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When and what to spray on my fruit trees

Posted by shekanahh 7 (My Page) on
Sun, Jan 11, 09 at 23:15

My fruit trees seem to be forming buds already. When should I spray pre-emergence fruit tree spray? And what should I spray on them???

Also, I have some baby fruit trees I planted last year. Even though they won't produce this year, should I spray them anyway?
Some of this is new to me and sort of confusing to say the least.

Thanks for any help or advice. This is almost as confusing to me as how to prune, and make slips, (which I would LOVE to know how to do!)

Shekanahh


Follow-Up Postings:

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RE: When and what to spray on my fruit trees

FRUIT TREES: I've linked the OSU Fact Sheet on Fruit Trees for you.

If you prefer to do it more organically, as many of us do, let me know and I'll find a link for an organic spray program.

For what it is worth, I've had fruit trees for 25 years, don't spray with chemicals, and never have. Not everyone chooses to go that route, though, and I understand that. If you are in a more humid part of Oklahoma, it may be very hard to avoid the use of chemical sprays because the higher humidity levels often encourage fungal diseases.

PRUNING: Are you referring to pruning fruit trees or to pruning, in general, because with different plants that bloom at different times, you prune differently.

MAKING SLIPS: What kind of slips?

Dawn

Here is a link that might be useful: Home Fruit Tree Maintenance


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RE: When and what to spray on my fruit trees

Shekanahh, I have two peach, two apple, one plum, and two nanking cherry bushes. Last fall, I sprayed because all the plums and some of the peaches had worms. It's enough that I lose my fruit to that final bitter freeze and the high winds. I just cannot stand to have that beautiful fruit infested by worms!

I bought Volck dormant spray. It comes in a brown bottle as a liquid, you mix it with water and saturate the bark of the tree with it using a sprayer. I use one of those plunger-type sprayer containers that you pump to create pressure. You must not use it, however, when the temperatures are freezing or below. However, if temps drop after the spray has dried, that will do no harm so I'd recommend waiting for a warm-up for your window of opportunity.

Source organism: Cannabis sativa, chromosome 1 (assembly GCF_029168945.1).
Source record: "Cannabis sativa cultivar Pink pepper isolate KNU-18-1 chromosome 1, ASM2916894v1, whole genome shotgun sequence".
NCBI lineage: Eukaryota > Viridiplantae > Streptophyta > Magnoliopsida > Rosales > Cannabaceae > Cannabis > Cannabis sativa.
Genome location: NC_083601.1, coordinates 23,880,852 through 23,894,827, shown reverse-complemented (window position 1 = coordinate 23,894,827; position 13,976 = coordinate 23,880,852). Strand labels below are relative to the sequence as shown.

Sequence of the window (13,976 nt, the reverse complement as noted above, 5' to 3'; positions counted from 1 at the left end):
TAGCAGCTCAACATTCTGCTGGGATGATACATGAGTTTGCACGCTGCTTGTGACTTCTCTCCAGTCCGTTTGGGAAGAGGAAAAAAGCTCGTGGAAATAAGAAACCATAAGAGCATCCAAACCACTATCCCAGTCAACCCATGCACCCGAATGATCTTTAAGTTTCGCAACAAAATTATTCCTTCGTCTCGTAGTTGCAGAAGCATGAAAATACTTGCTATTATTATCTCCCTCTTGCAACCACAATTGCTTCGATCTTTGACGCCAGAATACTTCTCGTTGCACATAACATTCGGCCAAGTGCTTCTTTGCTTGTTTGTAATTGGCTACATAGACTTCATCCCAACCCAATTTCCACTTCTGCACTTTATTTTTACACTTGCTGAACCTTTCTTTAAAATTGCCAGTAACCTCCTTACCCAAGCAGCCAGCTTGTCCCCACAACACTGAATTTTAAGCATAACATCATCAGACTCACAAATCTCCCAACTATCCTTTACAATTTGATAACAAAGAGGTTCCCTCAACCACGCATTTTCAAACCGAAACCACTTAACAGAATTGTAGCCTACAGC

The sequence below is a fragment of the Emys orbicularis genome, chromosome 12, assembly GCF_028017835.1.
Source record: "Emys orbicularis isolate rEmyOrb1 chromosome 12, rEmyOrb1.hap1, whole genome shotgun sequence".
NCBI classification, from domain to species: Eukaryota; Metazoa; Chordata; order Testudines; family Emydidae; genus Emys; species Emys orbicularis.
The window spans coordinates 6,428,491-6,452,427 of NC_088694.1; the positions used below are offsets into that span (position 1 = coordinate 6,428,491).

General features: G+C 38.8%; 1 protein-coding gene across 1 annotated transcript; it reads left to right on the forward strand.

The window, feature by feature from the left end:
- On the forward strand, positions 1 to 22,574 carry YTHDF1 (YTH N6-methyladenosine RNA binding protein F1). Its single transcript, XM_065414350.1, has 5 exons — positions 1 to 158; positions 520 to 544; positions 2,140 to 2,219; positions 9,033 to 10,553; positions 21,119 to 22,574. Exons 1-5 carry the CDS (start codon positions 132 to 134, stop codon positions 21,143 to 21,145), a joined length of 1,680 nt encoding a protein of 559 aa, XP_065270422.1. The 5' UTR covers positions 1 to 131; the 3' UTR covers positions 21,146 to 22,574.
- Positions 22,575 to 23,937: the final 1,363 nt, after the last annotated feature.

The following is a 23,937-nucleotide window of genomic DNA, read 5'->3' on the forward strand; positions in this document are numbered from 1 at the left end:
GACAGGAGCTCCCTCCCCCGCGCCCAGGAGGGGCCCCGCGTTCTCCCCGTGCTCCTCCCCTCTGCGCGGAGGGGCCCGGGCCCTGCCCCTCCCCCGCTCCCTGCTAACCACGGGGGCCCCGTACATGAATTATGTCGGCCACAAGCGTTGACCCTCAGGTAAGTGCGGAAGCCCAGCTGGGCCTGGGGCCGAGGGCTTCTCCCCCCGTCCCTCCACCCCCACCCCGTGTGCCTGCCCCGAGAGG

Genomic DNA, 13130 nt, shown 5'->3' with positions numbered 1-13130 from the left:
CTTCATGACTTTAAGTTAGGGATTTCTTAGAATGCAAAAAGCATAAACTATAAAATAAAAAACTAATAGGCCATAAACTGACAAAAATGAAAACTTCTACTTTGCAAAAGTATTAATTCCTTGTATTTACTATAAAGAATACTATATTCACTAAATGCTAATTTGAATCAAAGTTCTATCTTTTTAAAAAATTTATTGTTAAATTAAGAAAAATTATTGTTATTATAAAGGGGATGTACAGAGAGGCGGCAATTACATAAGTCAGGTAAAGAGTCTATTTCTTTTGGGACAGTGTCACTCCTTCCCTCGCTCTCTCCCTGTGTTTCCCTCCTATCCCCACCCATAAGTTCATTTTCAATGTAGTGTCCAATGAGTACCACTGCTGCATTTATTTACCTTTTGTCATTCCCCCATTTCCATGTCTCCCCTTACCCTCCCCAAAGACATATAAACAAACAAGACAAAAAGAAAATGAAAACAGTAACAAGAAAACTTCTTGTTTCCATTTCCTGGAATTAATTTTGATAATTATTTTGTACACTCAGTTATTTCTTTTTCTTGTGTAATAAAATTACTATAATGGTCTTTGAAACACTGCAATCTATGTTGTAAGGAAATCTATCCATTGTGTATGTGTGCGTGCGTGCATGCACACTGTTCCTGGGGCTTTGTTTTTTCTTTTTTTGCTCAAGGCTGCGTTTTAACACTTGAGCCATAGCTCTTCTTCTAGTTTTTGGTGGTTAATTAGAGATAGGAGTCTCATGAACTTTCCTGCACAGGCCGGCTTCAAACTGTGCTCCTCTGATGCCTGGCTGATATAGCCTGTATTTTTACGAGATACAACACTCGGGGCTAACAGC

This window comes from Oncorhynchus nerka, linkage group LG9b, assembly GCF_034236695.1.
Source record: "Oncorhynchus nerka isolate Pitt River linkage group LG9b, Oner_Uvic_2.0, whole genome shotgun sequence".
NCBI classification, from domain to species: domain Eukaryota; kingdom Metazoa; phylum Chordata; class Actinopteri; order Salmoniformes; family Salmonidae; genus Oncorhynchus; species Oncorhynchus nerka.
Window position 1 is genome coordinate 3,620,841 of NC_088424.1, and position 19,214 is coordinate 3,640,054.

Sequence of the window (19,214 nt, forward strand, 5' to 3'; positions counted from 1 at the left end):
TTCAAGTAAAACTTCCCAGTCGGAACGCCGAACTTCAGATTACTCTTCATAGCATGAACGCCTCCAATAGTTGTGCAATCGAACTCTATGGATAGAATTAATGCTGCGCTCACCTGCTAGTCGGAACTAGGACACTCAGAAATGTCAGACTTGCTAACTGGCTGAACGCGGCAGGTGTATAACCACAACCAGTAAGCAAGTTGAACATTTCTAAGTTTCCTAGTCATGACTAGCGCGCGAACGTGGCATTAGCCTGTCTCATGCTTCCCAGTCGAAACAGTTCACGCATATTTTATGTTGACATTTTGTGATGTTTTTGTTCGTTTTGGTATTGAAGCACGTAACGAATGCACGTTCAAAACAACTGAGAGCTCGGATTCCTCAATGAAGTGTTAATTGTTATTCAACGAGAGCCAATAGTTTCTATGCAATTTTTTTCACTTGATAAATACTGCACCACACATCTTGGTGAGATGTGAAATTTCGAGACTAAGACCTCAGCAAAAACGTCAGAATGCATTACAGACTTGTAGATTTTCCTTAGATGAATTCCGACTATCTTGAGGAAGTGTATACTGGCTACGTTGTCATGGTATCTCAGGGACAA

I've used Volck before and have had good results. I think in a post last spring, Dawn recommended Bordeaux but I was not able to find that and since I had used Volck before, I just bought it again. You do need to keep pets and children out of the area while the trees are still dripping and the ground below them is still wet, and follow the instructions given on the bottle.

I try very hard not to introduce chemicals into my yard but this is one case where I just don't know of anything else to do.

If you have Japanese Beetles on your fruit in the summer, see my post on Milky Spore.

Hope this helps!


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RE: When and what to spray on my fruit trees

Ilene,

For what it is worth, if I lived in your climate with your humidity and your rainfall, I'd probably spray every year with Volck or one of the similar petroleum-based oils, or with a similar organic oil (cottonseed oil, neem oil, soybean oil, etc.). I think it would be hard to have fruit without them. And, if worms in the fruit were an issue, I'd spray at the appropriate time with a Bt product too. It is too hard to get good fruit otherwise.

Of all the "chemicals" that you can apply to plants, I consider the petroleum oils to be very safe when used correctly (as you point out) and they have very low toxicity as far as humans/domestic animals are concerned.

I know that many people, like you and I, who try to avoid the use of chemicals if at all possible do use dormant oils that are petroleum-based. Some people also use copper-based sprays at the same time they use dormant oil (some mix the two together in the sprayer) and some use lime-sulfur spray.

Of all the things you can spray in your yard or garden, dormant oil is one of the most effective and least hazardous. : )

I'd love to be 100% organic, but that is VERY hard and I am not even sure it is realistic in our climate, so I am happy to "settle" for being mostly organic. And, to repeat a point I've made before, there are many "organic" products that are just as dangerous, or even more so, than the "chemical" products they are intended to replace. Sometimes I see people go wild spraying all kinds of "organic" stuff that I wouldn't use in a million years and I think they are lulled into thinking that "organic" automatically means safer or less toxic, and that's not always true.

I hope we all get a good fruit crop this year because last year wasn't so great.

Dawn


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